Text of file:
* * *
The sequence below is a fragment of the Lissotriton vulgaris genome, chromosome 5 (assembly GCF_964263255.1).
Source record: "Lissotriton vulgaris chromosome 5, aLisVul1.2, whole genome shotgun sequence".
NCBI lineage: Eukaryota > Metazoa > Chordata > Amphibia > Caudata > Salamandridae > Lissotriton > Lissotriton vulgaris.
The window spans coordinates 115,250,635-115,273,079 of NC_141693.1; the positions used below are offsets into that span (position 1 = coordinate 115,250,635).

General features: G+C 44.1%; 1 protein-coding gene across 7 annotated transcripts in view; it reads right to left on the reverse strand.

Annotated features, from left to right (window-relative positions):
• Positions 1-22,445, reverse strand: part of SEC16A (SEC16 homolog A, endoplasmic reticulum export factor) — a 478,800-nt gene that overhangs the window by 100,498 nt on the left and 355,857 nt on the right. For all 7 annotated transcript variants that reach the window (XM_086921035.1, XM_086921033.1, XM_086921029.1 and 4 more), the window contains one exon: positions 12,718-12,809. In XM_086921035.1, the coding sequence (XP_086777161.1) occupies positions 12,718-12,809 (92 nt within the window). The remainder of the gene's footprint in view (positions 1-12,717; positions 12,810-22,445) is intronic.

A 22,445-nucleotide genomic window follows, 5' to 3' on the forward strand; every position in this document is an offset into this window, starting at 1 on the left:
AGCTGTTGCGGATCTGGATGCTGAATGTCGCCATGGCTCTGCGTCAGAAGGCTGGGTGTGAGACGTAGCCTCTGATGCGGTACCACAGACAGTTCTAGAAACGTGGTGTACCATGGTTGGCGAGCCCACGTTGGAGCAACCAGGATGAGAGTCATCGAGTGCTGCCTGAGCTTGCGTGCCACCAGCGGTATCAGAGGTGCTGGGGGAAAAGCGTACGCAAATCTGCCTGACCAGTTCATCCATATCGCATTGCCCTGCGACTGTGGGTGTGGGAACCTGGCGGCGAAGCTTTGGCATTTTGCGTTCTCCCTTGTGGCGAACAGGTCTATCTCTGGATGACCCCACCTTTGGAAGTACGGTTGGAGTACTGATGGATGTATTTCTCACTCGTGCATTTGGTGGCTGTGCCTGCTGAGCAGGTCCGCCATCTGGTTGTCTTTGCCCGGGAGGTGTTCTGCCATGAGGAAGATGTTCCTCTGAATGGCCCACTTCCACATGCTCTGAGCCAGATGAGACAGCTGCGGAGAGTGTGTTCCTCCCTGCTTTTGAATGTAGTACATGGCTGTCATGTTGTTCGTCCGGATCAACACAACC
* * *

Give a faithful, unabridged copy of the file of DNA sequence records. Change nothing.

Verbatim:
The sequence below is a fragment of the Lissotriton vulgaris genome, chromosome 5 (assembly GCF_964263255.1).
Source record: "Lissotriton vulgaris chromosome 5, aLisVul1.2, whole genome shotgun sequence".
NCBI lineage: Eukaryota > Metazoa > Chordata > Amphibia > Caudata > Salamandridae > Lissotriton > Lissotriton vulgaris.
The window spans coordinates 115,250,635-115,273,079 of NC_141693.1; the positions used below are offsets into that span (position 1 = coordinate 115,250,635).

General features: G+C 44.1%; 1 protein-coding gene across 7 annotated transcripts in view; it reads right to left on the reverse strand.

Annotated features, from left to right (window-relative positions):
• Positions 1-22,445, reverse strand: part of SEC16A (SEC16 homolog A, endoplasmic reticulum export factor) — a 478,800-nt gene that overhangs the window by 100,498 nt on the left and 355,857 nt on the right. For all 7 annotated transcript variants that reach the window (XM_086921035.1, XM_086921033.1, XM_086921029.1 and 4 more), the window contains one exon: positions 12,718-12,809. In XM_086921035.1, the coding sequence (XP_086777161.1) occupies positions 12,718-12,809 (92 nt within the window). The remainder of the gene's footprint in view (positions 1-12,717; positions 12,810-22,445) is intronic.

A 22,445-nucleotide genomic window follows, 5' to 3' on the forward strand; every position in this document is an offset into this window, starting at 1 on the left:
AGCTGTTGCGGATCTGGATGCTGAATGTCGCCATGGCTCTGCGTCAGAAGGCTGGGTGTGAGACGTAGCCTCTGATGCGGTACCACAGACAGTTCTAGAAACGTGGTGTACCATGGTTGGCGAGCCCACGTTGGAGCAACCAGGATGAGAGTCATCGAGTGCTGCCTGAGCTTGCGTGCCACCAGCGGTATCAGAGGTGCTGGGGGAAAAGCGTACGCAAATCTGCCTGACCAGTTCATCCATATCGCATTGCCCTGCGACTGTGGGTGTGGGAACCTGGCGGCGAAGCTTTGGCATTTTGCGTTCTCCCTTGTGGCGAACAGGTCTATCTCTGGATGACCCCACCTTTGGAAGTACGGTTGGAGTACTGATGGATGTATTTCTCACTCGTGCATTTGGTGGCTGTGCCTGCTGAGCAGGTCCGCCATCTGGTTGTCTTTGCCCGGGAGGTGTTCTGCCATGAGGAAGATGTTCCTCTGAATGGCCCACTTCCACATGCTCTGAGCCAGATGAGACAGCTGCGGAGAGTGTGTTCCTCCCTGCTTTTGAATGTAGTACATGGCTGTCATGTTGTTCGTCCGGATCAACACAACC